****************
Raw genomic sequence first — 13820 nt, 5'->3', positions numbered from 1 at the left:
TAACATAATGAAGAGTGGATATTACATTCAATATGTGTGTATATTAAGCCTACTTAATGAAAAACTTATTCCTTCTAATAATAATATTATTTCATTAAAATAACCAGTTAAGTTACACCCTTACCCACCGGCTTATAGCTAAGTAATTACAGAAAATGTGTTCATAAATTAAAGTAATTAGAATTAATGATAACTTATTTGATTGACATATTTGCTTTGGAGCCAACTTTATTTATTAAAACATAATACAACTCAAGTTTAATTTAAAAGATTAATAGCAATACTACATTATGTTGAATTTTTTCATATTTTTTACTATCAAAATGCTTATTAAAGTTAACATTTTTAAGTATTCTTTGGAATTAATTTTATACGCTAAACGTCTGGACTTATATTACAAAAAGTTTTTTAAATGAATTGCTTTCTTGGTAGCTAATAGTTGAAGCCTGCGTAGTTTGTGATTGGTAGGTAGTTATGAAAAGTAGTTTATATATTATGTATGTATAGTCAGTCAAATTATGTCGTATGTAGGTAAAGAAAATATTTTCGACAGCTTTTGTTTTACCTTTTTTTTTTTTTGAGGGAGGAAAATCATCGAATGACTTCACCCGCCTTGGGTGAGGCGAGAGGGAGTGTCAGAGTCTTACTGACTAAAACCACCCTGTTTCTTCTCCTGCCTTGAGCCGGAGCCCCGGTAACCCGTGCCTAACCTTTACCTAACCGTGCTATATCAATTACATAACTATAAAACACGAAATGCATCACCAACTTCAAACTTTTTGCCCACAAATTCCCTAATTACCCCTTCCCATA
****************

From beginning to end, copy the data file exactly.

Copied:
Raw genomic sequence first — 13820 nt, 5'->3', positions numbered from 1 at the left:
TAACATAATGAAGAGTGGATATTACATTCAATATGTGTGTATATTAAGCCTACTTAATGAAAAACTTATTCCTTCTAATAATAATATTATTTCATTAAAATAACCAGTTAAGTTACACCCTTACCCACCGGCTTATAGCTAAGTAATTACAGAAAATGTGTTCATAAATTAAAGTAATTAGAATTAATGATAACTTATTTGATTGACATATTTGCTTTGGAGCCAACTTTATTTATTAAAACATAATACAACTCAAGTTTAATTTAAAAGATTAATAGCAATACTACATTATGTTGAATTTTTTCATATTTTTTACTATCAAAATGCTTATTAAAGTTAACATTTTTAAGTATTCTTTGGAATTAATTTTATACGCTAAACGTCTGGACTTATATTACAAAAAGTTTTTTAAATGAATTGCTTTCTTGGTAGCTAATAGTTGAAGCCTGCGTAGTTTGTGATTGGTAGGTAGTTATGAAAAGTAGTTTATATATTATGTATGTATAGTCAGTCAAATTATGTCGTATGTAGGTAAAGAAAATATTTTCGACAGCTTTTGTTTTACCTTTTTTTTTTTTTGAGGGAGGAAAATCATCGAATGACTTCACCCGCCTTGGGTGAGGCGAGAGGGAGTGTCAGAGTCTTACTGACTAAAACCACCCTGTTTCTTCTCCTGCCTTGAGCCGGAGCCCCGGTAACCCGTGCCTAACCTTTACCTAACCGTGCTATATCAATTACATAACTATAAAACACGAAATGCATCACCAACTTCAAACTTTTTGCCCACAAATTCCCTAATTACCCCTTCCCATA